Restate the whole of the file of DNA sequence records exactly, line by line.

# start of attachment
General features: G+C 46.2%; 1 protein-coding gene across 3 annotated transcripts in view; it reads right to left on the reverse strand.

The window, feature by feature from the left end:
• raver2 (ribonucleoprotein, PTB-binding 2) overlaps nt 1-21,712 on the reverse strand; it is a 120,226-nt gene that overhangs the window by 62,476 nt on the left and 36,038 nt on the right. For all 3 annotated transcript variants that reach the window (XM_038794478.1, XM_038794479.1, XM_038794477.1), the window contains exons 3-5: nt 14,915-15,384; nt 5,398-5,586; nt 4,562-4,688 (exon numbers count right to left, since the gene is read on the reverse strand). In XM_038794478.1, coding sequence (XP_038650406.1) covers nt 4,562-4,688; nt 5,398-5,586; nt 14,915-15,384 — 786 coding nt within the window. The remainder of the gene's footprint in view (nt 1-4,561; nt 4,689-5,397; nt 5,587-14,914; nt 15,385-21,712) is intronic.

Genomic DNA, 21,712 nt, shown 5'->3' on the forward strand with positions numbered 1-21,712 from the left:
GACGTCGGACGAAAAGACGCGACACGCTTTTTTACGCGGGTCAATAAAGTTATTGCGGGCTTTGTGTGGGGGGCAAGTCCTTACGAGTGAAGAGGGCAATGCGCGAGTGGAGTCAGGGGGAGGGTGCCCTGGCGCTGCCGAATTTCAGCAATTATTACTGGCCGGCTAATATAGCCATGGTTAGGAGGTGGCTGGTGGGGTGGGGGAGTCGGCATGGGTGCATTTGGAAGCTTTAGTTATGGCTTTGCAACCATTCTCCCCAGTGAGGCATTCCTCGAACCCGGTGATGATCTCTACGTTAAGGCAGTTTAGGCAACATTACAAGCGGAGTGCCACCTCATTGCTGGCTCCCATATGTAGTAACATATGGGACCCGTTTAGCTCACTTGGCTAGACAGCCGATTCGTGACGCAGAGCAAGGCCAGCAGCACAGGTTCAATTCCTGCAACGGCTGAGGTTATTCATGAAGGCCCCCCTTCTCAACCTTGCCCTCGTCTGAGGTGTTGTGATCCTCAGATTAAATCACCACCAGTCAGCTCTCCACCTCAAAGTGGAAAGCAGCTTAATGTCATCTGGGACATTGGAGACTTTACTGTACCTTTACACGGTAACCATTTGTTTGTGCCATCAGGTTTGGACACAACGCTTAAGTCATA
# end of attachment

General features: G+C 46.2%; 1 protein-coding gene across 3 annotated transcripts in view; it reads right to left on the reverse strand.

The window, feature by feature from the left end:
• raver2 (ribonucleoprotein, PTB-binding 2) overlaps nt 1-21,712 on the reverse strand; it is a 120,226-nt gene that overhangs the window by 62,476 nt on the left and 36,038 nt on the right. For all 3 annotated transcript variants that reach the window (XM_038794478.1, XM_038794479.1, XM_038794477.1), the window contains exons 3-5: nt 14,915-15,384; nt 5,398-5,586; nt 4,562-4,688 (exon numbers count right to left, since the gene is read on the reverse strand). In XM_038794478.1, coding sequence (XP_038650406.1) covers nt 4,562-4,688; nt 5,398-5,586; nt 14,915-15,384 — 786 coding nt within the window. The remainder of the gene's footprint in view (nt 1-4,561; nt 4,689-5,397; nt 5,587-14,914; nt 15,385-21,712) is intronic.

Genomic DNA, 21,712 nt, shown 5'->3' on the forward strand with positions numbered 1-21,712 from the left:
GACGTCGGACGAAAAGACGCGACACGCTTTTTTACGCGGGTCAATAAAGTTATTGCGGGCTTTGTGTGGGGGGCAAGTCCTTACGAGTGAAGAGGGCAATGCGCGAGTGGAGTCAGGGGGAGGGTGCCCTGGCGCTGCCGAATTTCAGCAATTATTACTGGCCGGCTAATATAGCCATGGTTAGGAGGTGGCTGGTGGGGTGGGGGAGTCGGCATGGGTGCATTTGGAAGCTTTAGTTATGGCTTTGCAACCATTCTCCCCAGTGAGGCATTCCTCGAACCCGGTGATGATCTCTACGTTAAGGCAGTTTAGGCAACATTACAAGCGGAGTGCCACCTCATTGCTGGCTCCCATATGTAGTAACATATGGGACCCGTTTAGCTCACTTGGCTAGACAGCCGATTCGTGACGCAGAGCAAGGCCAGCAGCACAGGTTCAATTCCTGCAACGGCTGAGGTTATTCATGAAGGCCCCCCTTCTCAACCTTGCCCTCGTCTGAGGTGTTGTGATCCTCAGATTAAATCACCACCAGTCAGCTCTCCACCTCAAAGTGGAAAGCAGCTTAATGTCATCTGGGACATTGGAGACTTTACTGTACCTTTACACGGTAACCATTTGTTTGTGCCATCAGGTTTGGACACAACGCTTAAGTCATA